A resolution to remove a bust of Confederate general and KKK leader Nathan Bedford Forrest from the Tennessee Capitol failed in a state House of Representatives committee on Tuesday.
The measure failed in a vote of 5-11 in the Naming, Designating, & Private Acts Committee. The vote was mostly along party lines, with all four Democrats voting for the measure and 11 Republicans voting against it. Rep. Glen Casada was the only Republican to break ranks with his party and vote for the removal of the bust.
Forrest served as a general in the Confederate army between 1861 and 1865. After the war, he joined the Klu Klux Klan — which has its roots in Tennessee — and was eventually elected as the hate group's first "Grand Wizard."
The bust of Forrest, which is displayed prominently in the state capitol in Nashville, has been the center of controversy for years. Calls for its removal and the removal of other Confederate monuments have been reignited after the death of George Floyd, whose death at the hands of Minneapolis police have prompted protests and demands for an end to systemic racism.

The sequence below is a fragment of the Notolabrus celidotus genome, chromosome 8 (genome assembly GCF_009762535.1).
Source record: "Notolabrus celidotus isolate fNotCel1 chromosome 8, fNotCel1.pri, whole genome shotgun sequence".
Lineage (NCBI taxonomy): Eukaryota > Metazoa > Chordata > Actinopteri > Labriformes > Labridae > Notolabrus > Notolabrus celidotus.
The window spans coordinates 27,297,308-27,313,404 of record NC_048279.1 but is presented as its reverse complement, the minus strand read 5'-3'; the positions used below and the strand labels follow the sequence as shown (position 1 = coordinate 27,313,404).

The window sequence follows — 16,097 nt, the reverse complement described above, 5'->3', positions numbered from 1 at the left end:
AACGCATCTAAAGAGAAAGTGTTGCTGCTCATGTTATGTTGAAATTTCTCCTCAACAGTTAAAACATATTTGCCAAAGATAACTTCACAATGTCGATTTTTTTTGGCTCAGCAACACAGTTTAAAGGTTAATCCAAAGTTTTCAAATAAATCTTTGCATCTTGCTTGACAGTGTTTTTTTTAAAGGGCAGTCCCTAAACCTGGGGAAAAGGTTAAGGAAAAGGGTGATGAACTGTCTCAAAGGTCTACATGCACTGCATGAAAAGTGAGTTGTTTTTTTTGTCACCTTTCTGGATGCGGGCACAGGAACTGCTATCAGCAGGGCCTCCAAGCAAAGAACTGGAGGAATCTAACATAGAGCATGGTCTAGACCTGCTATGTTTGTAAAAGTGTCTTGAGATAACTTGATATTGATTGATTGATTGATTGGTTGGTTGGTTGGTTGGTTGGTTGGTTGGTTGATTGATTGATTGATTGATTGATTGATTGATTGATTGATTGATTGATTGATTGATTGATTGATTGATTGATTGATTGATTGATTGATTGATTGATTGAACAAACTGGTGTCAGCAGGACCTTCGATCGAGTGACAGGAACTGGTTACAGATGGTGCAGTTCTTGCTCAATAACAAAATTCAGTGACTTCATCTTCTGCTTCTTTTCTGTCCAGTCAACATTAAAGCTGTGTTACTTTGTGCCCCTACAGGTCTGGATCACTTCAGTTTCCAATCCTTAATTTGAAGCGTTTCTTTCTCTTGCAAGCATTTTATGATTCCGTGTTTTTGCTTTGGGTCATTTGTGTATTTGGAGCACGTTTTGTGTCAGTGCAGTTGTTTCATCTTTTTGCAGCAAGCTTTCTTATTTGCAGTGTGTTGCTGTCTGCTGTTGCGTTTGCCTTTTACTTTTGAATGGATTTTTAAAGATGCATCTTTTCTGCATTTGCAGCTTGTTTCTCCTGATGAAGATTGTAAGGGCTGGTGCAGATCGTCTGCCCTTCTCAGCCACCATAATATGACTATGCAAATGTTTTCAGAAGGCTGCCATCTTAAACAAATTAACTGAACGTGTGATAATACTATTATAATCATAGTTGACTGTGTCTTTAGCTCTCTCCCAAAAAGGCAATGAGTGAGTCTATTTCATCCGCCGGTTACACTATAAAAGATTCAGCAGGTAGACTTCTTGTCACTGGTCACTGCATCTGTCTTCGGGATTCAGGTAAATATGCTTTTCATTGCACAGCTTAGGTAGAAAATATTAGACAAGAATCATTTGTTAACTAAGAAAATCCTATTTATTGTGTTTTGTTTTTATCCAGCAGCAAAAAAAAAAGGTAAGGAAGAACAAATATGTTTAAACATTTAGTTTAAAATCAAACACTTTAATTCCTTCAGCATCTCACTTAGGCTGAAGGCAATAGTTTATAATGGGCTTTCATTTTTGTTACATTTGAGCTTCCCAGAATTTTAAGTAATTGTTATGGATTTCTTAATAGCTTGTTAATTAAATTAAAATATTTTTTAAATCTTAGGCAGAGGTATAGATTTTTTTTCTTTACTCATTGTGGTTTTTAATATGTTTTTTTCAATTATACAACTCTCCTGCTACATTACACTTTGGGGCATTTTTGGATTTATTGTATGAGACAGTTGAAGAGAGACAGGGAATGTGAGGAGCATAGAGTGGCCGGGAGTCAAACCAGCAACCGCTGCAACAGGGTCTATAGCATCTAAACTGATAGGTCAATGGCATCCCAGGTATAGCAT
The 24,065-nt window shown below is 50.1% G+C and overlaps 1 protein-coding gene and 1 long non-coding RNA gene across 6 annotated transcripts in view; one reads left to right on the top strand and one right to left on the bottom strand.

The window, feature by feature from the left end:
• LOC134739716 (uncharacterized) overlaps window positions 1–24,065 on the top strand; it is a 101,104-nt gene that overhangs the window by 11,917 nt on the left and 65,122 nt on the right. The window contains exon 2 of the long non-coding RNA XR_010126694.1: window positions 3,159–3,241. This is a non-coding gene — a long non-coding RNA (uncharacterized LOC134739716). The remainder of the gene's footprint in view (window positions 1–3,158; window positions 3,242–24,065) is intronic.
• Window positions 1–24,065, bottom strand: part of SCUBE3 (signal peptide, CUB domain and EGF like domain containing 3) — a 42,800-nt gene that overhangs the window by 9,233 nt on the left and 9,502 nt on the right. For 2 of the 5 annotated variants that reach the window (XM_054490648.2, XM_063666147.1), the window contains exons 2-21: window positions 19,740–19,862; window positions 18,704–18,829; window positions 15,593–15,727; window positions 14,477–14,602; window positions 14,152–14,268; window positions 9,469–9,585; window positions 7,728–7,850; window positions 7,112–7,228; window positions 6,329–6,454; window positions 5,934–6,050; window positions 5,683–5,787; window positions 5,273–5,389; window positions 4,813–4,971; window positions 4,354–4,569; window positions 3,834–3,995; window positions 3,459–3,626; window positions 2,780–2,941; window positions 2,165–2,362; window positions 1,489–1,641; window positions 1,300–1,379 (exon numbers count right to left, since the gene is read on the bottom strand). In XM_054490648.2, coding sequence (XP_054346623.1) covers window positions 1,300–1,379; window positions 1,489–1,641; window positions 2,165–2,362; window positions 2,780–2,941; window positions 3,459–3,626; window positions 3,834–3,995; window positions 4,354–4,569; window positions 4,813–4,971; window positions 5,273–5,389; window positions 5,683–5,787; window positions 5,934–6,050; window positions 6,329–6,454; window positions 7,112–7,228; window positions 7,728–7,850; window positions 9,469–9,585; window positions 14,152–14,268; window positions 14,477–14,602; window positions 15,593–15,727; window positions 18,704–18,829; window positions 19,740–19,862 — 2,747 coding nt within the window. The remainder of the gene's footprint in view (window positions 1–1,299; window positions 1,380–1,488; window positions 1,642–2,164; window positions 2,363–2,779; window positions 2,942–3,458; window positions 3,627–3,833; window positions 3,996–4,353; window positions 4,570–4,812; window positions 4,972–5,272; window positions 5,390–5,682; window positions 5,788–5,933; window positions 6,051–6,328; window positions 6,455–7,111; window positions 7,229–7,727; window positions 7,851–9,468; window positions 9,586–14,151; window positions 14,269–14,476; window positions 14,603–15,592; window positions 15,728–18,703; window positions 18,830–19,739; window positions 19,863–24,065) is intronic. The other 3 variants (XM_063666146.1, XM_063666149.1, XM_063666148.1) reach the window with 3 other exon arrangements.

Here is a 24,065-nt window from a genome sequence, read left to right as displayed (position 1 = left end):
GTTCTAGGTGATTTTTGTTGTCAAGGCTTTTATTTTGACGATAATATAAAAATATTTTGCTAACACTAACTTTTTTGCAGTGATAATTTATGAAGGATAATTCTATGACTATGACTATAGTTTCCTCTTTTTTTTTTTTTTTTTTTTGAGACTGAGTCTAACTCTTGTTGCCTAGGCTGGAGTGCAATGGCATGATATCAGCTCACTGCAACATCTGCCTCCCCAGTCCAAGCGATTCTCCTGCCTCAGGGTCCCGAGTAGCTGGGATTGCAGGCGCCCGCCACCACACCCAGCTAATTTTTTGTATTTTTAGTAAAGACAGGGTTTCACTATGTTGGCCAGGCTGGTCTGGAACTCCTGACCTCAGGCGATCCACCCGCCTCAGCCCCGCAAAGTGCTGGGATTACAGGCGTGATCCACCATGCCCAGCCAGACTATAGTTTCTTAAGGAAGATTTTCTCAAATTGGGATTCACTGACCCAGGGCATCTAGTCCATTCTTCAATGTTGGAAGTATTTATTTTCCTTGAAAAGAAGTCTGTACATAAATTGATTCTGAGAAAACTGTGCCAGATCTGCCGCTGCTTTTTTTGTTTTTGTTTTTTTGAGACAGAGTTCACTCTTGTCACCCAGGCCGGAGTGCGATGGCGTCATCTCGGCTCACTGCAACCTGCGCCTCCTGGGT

Earlier in the day, legislation that would end the annual designation of July 13 as "Nathan Bedford Forrest Day" advanced in the Tennessee House. A conflicting version of the bill is also making its way through the Tennessee Senate.
Republican members echoed previous stances that they did not want to "erase history" while their fellow black colleagues stressed that the state's continued honoring of Forrest remains deeply painful.
This story was originally published by Rebekah Pewitt on WTVF in Nashville.